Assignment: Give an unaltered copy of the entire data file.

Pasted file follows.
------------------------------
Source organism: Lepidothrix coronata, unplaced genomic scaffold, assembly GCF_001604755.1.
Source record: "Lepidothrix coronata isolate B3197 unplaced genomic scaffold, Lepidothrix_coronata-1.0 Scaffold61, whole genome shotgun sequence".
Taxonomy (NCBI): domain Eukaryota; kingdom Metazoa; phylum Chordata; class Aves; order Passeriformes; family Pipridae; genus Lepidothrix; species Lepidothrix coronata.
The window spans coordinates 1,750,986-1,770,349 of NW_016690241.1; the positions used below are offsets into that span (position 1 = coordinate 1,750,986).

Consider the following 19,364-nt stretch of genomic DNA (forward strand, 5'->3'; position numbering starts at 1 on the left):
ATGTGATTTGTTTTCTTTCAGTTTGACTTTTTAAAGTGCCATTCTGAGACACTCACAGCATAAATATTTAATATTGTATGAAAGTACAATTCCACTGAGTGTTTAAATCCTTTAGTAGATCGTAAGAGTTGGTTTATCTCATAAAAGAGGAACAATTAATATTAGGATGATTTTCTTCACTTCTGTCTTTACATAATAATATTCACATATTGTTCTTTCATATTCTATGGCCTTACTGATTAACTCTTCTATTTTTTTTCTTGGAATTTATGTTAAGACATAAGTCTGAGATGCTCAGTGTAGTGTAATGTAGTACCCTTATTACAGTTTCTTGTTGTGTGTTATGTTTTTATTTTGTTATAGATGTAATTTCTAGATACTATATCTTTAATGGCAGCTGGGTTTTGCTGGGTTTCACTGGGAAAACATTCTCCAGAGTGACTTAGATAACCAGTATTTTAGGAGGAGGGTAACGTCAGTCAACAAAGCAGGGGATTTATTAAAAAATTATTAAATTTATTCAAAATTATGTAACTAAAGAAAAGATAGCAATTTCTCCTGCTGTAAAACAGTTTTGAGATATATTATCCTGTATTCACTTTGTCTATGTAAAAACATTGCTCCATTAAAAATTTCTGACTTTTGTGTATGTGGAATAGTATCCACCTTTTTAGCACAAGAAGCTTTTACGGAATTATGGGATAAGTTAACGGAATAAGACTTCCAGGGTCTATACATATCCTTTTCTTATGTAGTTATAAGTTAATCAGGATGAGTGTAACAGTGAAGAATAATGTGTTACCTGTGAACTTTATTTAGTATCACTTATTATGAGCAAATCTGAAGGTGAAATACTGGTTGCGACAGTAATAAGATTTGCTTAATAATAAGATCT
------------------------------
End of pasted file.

Source organism: Lepidothrix coronata, unplaced genomic scaffold, assembly GCF_001604755.1.
Source record: "Lepidothrix coronata isolate B3197 unplaced genomic scaffold, Lepidothrix_coronata-1.0 Scaffold61, whole genome shotgun sequence".
Taxonomy (NCBI): domain Eukaryota; kingdom Metazoa; phylum Chordata; class Aves; order Passeriformes; family Pipridae; genus Lepidothrix; species Lepidothrix coronata.
The window spans coordinates 1,750,986-1,770,349 of NW_016690241.1; the positions used below are offsets into that span (position 1 = coordinate 1,750,986).

Consider the following 19,364-nt stretch of genomic DNA (forward strand, 5'->3'; position numbering starts at 1 on the left):
ATGTGATTTGTTTTCTTTCAGTTTGACTTTTTAAAGTGCCATTCTGAGACACTCACAGCATAAATATTTAATATTGTATGAAAGTACAATTCCACTGAGTGTTTAAATCCTTTAGTAGATCGTAAGAGTTGGTTTATCTCATAAAAGAGGAACAATTAATATTAGGATGATTTTCTTCACTTCTGTCTTTACATAATAATATTCACATATTGTTCTTTCATATTCTATGGCCTTACTGATTAACTCTTCTATTTTTTTTCTTGGAATTTATGTTAAGACATAAGTCTGAGATGCTCAGTGTAGTGTAATGTAGTACCCTTATTACAGTTTCTTGTTGTGTGTTATGTTTTTATTTTGTTATAGATGTAATTTCTAGATACTATATCTTTAATGGCAGCTGGGTTTTGCTGGGTTTCACTGGGAAAACATTCTCCAGAGTGACTTAGATAACCAGTATTTTAGGAGGAGGGTAACGTCAGTCAACAAAGCAGGGGATTTATTAAAAAATTATTAAATTTATTCAAAATTATGTAACTAAAGAAAAGATAGCAATTTCTCCTGCTGTAAAACAGTTTTGAGATATATTATCCTGTATTCACTTTGTCTATGTAAAAACATTGCTCCATTAAAAATTTCTGACTTTTGTGTATGTGGAATAGTATCCACCTTTTTAGCACAAGAAGCTTTTACGGAATTATGGGATAAGTTAACGGAATAAGACTTCCAGGGTCTATACATATCCTTTTCTTATGTAGTTATAAGTTAATCAGGATGAGTGTAACAGTGAAGAATAATGTGTTACCTGTGAACTTTATTTAGTATCACTTATTATGAGCAAATCTGAAGGTGAAATACTGGTTGCGACAGTAATAAGATTTGCTTAATAATAAGATCT